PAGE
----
The key component in a drive-through loading dock is a vertical-storing leveler, since – unlike traditional horizontal pit-style levelers – vertical levelers allow the trailer doors to swing open into the building. Advanced vertical levelers will have the same smooth transition as pit-style levelers, but also have maintenance advantages since they store up and out of the way, making it easier to clean the area below.
Additionally, exterior loading dock cameras with the ability to focus on the vehicle restraint can help material handling workers viewing a video screen inside the loading dock if a trailer is properly secured when at the loading dock. This allows them to stay inside the facility, minimizing the opportunity for energy loss, as well as the risks associated with workers being on the drive approach. In a drive-through operation, loading dock doors can remain closed until the trailer is in position.
Minimizing energy loss with high-speed doors
One of the best ways to control energy use is by compartmentalizing spaces within large facilities. Of course, connecting environmentally separated rooms with doors is necessary.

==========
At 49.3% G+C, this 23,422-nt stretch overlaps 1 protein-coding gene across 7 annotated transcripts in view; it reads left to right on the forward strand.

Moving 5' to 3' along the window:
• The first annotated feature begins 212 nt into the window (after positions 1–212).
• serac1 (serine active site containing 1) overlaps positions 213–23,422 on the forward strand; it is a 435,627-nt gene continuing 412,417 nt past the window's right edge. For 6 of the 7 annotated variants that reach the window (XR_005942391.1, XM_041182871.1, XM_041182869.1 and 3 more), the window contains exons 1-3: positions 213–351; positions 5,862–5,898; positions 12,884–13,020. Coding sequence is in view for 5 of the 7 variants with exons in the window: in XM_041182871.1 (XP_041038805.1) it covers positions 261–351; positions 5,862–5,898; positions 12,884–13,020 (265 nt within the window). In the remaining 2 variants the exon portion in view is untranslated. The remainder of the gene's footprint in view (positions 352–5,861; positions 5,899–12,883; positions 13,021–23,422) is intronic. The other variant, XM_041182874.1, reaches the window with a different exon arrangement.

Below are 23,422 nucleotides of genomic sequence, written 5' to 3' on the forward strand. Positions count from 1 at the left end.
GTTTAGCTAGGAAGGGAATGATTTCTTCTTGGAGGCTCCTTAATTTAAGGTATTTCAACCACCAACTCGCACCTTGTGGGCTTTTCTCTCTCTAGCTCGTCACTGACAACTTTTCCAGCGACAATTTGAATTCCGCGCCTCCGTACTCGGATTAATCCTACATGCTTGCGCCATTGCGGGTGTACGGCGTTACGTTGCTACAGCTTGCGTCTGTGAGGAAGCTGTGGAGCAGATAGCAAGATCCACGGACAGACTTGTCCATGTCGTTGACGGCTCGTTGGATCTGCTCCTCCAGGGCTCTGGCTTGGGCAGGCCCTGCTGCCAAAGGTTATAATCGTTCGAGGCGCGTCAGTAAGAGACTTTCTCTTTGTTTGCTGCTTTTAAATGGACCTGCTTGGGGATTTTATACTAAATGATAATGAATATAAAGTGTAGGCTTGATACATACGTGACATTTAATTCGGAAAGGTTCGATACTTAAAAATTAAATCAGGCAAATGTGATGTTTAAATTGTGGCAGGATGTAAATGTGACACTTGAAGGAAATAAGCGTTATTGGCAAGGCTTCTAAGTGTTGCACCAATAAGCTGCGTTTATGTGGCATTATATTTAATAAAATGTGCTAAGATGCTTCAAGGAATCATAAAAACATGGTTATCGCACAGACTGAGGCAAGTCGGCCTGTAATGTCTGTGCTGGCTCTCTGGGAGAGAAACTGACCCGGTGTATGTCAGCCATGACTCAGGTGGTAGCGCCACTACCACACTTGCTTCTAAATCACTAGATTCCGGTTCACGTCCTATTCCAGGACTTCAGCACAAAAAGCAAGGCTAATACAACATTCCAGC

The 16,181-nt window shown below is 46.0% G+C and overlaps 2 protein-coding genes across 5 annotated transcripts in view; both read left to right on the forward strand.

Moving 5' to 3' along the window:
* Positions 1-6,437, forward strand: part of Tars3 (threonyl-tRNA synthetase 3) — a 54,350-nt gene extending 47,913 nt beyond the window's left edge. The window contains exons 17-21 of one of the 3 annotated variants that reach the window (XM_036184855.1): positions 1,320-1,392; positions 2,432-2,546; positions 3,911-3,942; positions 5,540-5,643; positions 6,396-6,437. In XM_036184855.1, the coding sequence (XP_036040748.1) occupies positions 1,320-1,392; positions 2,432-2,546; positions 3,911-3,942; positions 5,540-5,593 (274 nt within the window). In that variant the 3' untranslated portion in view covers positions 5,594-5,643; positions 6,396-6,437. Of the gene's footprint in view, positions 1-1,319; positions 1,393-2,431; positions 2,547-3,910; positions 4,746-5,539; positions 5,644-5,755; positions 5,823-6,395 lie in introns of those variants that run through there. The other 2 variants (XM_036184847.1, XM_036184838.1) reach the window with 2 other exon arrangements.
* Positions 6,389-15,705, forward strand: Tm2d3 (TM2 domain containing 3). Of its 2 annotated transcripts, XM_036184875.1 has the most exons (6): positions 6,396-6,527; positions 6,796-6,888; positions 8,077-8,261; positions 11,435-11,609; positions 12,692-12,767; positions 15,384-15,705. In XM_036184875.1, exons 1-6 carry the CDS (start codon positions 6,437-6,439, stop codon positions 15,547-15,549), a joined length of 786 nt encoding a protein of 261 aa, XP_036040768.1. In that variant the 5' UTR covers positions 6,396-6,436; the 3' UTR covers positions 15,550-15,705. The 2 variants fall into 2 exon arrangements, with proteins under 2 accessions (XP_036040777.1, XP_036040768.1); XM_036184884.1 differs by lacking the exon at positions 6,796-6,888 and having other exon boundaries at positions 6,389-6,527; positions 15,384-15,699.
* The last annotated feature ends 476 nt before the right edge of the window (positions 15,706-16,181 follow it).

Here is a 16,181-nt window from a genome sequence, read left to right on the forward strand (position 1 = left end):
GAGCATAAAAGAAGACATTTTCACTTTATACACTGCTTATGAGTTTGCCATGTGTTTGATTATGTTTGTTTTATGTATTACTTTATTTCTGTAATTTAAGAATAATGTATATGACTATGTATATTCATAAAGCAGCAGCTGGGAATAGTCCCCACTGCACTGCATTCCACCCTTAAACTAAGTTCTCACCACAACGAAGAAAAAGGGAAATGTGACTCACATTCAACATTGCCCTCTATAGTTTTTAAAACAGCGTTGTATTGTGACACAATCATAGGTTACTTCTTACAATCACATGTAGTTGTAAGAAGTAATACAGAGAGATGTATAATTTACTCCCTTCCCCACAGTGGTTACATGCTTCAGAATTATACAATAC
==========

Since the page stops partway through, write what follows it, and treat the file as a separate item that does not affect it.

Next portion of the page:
Just like the loading dock, the inside of a facility requires various partitions with tight seals to maintain desired environmental control, optimizing energy use. Whether it’s taking processed product from one zone to another or transporting food from a freezer to a loading dock, moving materials between work cells can trigger a massive energy loss.
Traditionally, facilities have used solid-core doors with high R-values to minimize heat transfer. In recent years, however, high-speed, fabric roll-up doors have become a common choice.
Upgrades in high-speed door technology provide options delivering R-value high enough to minimize conduction of heat, while still delivering quick operational speeds. The most advanced high-speed, roll-up doors operate up to 100 inches per second, which helps minimize air infiltration and maintain temperature and humidity levels.